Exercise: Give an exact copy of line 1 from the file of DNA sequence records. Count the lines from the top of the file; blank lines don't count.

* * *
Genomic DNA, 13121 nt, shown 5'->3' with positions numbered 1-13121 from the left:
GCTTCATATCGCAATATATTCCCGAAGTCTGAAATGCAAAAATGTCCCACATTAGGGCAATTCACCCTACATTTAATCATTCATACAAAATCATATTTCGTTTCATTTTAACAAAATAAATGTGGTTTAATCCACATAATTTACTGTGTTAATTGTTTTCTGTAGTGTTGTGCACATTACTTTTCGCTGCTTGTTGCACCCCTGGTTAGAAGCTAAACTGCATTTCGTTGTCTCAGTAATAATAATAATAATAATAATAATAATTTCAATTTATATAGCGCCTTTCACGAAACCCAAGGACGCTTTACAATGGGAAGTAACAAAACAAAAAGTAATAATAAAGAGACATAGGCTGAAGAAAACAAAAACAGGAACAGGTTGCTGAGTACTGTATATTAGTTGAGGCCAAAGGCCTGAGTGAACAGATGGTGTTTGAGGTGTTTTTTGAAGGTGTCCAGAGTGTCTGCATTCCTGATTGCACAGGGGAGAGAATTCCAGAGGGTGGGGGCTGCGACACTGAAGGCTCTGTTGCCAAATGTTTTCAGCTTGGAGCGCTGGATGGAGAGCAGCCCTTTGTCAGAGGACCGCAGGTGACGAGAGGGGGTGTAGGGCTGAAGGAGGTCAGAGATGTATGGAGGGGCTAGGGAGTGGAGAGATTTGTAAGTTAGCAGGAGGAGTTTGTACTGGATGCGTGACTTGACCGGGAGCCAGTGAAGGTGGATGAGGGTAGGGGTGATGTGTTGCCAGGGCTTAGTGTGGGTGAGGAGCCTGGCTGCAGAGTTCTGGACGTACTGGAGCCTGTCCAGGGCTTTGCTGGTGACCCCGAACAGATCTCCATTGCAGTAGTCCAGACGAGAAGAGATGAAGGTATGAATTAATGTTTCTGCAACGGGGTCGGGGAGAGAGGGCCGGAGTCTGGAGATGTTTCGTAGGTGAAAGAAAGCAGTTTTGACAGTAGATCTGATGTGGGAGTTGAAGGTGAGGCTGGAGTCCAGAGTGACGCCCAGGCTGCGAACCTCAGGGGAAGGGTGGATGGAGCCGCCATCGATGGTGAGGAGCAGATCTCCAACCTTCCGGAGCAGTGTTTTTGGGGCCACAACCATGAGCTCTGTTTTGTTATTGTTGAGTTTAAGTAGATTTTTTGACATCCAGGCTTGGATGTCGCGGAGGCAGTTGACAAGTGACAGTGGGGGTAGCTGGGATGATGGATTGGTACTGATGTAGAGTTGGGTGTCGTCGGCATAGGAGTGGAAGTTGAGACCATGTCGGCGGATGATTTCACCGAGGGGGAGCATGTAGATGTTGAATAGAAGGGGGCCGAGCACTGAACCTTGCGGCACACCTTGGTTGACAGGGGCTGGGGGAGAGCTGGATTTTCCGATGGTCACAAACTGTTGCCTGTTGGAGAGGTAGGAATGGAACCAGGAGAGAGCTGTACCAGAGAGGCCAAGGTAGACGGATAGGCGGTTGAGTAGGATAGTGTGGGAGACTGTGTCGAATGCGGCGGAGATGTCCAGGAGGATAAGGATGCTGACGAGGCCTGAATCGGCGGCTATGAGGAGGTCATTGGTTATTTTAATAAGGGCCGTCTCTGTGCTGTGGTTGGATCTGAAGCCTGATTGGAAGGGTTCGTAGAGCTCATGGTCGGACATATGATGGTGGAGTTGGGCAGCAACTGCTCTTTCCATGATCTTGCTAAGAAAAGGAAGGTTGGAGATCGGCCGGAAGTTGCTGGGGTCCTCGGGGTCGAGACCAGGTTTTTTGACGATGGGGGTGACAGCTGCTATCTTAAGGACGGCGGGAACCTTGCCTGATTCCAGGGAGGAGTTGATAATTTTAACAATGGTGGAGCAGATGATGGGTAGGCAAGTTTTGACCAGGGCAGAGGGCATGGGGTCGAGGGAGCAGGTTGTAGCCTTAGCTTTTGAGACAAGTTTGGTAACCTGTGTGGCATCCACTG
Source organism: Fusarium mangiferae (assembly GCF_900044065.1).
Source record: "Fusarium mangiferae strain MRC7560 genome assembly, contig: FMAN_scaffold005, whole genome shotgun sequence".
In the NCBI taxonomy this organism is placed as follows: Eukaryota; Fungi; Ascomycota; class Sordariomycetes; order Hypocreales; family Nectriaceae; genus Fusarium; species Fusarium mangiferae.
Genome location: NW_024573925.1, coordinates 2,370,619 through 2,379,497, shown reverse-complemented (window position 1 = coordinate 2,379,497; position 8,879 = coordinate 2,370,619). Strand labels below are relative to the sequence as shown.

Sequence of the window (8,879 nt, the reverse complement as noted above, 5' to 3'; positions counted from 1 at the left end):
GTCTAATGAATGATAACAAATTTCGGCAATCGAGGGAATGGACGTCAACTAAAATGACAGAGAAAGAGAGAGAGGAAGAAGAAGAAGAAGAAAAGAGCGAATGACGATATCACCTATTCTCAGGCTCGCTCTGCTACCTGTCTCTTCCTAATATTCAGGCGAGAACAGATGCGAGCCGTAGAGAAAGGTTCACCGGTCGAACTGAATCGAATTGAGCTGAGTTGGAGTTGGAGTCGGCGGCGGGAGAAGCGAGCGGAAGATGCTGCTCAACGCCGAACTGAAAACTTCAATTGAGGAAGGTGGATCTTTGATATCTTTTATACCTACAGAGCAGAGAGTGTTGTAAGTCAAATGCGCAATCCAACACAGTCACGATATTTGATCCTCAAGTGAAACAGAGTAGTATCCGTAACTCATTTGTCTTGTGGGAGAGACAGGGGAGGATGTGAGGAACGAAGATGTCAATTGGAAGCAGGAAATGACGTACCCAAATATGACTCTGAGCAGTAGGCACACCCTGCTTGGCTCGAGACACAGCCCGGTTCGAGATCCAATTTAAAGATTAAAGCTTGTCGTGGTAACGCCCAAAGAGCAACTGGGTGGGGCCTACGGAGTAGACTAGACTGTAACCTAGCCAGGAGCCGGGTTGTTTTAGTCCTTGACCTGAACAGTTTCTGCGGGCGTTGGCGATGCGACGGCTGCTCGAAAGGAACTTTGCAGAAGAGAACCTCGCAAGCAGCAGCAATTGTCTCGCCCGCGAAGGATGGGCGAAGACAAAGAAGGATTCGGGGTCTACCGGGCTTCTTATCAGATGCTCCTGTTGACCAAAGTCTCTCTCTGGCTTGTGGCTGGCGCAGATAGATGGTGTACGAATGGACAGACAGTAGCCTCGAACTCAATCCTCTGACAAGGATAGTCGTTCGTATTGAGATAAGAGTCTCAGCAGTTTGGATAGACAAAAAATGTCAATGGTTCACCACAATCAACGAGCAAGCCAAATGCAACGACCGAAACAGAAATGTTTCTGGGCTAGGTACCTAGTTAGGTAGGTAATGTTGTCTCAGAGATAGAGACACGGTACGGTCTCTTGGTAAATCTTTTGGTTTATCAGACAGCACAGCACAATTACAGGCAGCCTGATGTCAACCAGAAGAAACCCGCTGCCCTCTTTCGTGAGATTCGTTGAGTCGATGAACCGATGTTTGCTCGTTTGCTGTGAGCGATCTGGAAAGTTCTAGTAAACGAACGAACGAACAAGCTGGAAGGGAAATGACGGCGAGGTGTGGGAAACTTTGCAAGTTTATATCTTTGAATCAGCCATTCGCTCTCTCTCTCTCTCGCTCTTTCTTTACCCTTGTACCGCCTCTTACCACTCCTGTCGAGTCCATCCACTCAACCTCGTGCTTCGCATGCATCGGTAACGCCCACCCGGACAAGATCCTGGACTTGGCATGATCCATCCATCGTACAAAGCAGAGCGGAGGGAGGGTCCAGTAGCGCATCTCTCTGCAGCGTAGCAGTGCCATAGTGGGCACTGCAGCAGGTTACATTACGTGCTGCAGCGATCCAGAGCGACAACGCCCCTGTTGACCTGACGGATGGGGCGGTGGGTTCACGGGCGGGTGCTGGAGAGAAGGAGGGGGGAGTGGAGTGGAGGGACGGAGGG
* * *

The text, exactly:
Genomic DNA, 13121 nt, shown 5'->3' with positions numbered 1-13121 from the left: